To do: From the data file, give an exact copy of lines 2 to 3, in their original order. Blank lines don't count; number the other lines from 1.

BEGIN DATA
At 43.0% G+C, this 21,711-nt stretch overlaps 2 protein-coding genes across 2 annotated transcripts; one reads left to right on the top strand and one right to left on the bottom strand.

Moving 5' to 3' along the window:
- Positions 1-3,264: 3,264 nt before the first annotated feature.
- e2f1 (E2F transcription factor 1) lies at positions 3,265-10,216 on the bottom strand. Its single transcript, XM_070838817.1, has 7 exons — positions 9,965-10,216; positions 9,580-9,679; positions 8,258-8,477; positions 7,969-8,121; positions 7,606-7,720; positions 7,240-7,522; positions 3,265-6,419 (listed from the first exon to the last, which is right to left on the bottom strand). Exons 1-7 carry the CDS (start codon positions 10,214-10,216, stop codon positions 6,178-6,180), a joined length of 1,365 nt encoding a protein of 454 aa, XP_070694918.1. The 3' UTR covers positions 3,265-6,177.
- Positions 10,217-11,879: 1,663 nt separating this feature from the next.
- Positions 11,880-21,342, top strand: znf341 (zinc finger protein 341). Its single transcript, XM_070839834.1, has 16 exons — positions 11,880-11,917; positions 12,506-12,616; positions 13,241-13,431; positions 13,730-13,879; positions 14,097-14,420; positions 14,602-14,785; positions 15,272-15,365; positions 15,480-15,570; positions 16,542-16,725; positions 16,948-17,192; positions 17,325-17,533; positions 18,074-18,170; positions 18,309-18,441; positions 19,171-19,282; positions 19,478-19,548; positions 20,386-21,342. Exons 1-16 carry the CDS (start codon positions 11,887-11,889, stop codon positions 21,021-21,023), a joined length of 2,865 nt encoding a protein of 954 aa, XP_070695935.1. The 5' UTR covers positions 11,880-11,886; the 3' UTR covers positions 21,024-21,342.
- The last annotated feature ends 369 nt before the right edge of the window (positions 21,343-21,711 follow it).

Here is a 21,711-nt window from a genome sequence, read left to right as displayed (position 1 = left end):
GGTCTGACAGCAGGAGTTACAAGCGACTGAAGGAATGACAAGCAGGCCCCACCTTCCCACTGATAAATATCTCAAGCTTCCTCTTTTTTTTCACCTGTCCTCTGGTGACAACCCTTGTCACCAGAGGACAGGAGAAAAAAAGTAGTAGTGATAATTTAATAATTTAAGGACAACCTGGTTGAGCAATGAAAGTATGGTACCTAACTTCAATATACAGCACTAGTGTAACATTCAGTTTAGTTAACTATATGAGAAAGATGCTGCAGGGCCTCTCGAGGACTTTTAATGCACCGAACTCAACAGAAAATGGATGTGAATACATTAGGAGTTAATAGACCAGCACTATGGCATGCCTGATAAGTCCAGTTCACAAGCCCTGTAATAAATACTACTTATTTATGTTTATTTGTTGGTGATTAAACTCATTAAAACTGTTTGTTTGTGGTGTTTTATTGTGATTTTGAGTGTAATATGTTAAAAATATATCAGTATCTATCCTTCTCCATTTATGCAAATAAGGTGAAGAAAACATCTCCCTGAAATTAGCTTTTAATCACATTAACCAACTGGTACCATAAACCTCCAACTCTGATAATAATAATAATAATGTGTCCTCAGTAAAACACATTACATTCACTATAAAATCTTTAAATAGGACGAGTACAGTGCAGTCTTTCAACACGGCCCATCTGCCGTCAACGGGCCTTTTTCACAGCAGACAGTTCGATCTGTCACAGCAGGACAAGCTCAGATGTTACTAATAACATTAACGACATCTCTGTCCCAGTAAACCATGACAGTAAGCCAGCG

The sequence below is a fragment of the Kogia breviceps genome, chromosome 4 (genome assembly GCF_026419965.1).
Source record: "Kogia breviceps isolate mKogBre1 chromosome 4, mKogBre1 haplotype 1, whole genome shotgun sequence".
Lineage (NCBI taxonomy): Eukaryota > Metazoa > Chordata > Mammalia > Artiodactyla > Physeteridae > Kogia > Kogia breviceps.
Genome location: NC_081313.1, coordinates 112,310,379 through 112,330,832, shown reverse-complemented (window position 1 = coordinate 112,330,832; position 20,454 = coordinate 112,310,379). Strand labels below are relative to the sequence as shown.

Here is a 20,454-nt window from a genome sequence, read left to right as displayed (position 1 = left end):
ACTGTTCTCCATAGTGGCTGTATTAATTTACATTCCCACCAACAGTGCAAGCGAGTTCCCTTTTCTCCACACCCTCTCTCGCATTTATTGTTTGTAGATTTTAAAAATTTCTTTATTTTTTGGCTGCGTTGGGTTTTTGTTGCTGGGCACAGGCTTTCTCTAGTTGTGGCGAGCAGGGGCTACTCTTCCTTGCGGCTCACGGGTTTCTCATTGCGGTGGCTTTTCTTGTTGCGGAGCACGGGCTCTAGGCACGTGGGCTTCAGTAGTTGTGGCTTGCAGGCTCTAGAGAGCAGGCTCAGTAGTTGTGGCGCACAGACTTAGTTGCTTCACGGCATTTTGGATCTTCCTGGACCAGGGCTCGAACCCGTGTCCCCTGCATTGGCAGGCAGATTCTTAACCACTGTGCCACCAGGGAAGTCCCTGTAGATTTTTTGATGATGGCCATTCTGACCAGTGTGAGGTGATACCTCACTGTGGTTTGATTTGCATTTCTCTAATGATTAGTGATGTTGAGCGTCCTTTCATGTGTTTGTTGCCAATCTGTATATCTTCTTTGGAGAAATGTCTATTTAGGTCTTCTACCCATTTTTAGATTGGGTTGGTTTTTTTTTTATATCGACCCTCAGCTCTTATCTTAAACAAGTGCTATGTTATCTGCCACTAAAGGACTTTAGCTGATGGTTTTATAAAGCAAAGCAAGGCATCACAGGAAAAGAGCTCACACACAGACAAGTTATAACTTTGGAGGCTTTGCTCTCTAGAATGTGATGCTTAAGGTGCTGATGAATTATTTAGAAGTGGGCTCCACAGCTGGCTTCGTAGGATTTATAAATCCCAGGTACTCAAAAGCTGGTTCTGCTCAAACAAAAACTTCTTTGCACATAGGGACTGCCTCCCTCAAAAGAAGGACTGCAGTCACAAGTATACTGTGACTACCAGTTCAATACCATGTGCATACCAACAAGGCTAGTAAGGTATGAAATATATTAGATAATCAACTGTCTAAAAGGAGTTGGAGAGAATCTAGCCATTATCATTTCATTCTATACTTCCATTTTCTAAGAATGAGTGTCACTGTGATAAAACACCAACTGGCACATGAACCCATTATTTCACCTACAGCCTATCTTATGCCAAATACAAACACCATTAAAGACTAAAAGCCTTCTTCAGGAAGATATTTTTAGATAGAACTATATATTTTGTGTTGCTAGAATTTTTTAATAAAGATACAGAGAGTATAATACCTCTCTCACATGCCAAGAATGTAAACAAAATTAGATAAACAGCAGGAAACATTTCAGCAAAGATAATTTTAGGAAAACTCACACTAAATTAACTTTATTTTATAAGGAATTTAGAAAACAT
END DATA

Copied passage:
Moving 5' to 3' along the window:
- Positions 1-3,264: 3,264 nt before the first annotated feature.